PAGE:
• Gender (male, female, ?)
  • Posture (standing, walking, (sitting), ?)
  • Orientation (4 discretizations + ?)
  • Orientation8 (8 discretizations + ?)
  • Bag on Left Shoulder (yes, no, ?)
  • Bag on Right Shoulder (yes, no, ?)
  • Bag in Left Hand (yes, no, ?)
  • Bag in Right Hand (yes, no, ?)
  • Backpack (yes, no, ?)
  • isPushing (yes, no, ?) -- child-strollers, etc.

Actually, there is a third Orientation attribute Orientation12, which has been synthetically generated from the other two. It is also included in the published annotations database, but we have not used it in our published experiments.

Note, that the bag attributes are defined relative to the person. A bag on the person's right shoulder can be left or right in the bounding box, depending on the walking direction. We count a bag on the right shoulder also if only the shoulder strap is on that side, but the bag is on the other side. The position of the shoulder strap defines the location of the bag.

Additionally, there is a flag isOccluded that indicates whether the person is (partially) occluded. This has not been used in our experiments so far, but could be useful in the future.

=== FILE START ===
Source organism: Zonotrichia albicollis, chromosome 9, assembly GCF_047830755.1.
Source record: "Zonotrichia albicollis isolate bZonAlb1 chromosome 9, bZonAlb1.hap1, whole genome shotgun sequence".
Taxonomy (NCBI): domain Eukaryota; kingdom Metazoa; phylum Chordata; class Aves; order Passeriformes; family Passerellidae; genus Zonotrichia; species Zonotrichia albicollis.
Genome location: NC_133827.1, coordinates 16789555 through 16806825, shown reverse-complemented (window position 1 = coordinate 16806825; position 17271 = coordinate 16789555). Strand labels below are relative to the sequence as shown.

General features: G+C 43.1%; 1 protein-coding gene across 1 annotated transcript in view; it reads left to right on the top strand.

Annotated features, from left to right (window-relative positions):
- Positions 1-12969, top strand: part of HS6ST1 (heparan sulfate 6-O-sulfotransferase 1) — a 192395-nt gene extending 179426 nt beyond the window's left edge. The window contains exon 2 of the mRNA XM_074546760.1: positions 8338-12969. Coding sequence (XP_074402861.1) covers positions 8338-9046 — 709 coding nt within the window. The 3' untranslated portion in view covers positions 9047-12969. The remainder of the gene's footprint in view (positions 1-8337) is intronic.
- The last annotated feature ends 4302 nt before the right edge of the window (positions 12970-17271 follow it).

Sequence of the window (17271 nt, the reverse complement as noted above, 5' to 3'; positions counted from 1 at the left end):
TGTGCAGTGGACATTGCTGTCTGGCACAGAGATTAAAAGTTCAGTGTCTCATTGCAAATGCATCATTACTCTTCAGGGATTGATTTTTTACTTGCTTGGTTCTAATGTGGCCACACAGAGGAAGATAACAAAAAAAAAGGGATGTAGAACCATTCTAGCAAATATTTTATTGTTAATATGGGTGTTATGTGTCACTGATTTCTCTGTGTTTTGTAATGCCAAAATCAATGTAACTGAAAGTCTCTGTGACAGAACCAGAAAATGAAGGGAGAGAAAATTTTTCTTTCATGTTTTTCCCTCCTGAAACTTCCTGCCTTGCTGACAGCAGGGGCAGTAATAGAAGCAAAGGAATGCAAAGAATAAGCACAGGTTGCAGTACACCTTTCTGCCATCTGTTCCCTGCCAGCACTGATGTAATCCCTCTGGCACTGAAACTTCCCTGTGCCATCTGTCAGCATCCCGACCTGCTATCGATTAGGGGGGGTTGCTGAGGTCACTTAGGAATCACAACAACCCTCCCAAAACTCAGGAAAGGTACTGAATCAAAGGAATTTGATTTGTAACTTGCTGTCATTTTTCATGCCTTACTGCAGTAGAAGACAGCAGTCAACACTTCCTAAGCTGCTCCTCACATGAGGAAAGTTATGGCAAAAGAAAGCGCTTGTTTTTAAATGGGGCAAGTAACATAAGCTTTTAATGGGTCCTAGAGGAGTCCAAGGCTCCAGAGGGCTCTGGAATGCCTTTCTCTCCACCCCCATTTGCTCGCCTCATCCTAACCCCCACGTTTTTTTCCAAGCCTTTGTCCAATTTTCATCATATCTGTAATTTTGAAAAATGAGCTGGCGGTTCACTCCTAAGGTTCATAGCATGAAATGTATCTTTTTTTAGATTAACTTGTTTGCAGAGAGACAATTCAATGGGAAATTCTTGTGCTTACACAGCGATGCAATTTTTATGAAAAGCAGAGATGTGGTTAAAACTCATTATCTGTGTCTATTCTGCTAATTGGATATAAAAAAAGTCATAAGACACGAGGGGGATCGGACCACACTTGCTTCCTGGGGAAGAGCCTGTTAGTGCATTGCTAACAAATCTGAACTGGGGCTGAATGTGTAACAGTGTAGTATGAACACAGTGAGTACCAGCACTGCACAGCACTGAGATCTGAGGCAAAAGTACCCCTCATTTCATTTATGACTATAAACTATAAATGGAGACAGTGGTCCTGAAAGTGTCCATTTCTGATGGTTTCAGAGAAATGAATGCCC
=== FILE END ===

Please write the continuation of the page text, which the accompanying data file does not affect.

We have also annotated two additional attributes: isPulling and isTalkingOnPhone. However, we found that too few examples of those attributes were available in our data, such that chances are very low to be able to learn useful models for these concepts. We therefore excluded those attributes from our experiments. Similarly, the Posture attribute is a four valued attribute in the database, where sitting is present. However, there are very few examples for this, due to the way we obtained the bounding boxes. Therefore, we exclude sitting from our experiments, and use Posture as a binary attribute with values (walking, standing and N/A).

Nonetheless, the labels for above concepts are included in the published annotations, such that they can be addded if the dataset is extended with additional examples. The scripts we provide can be easily adapted to work on these labels.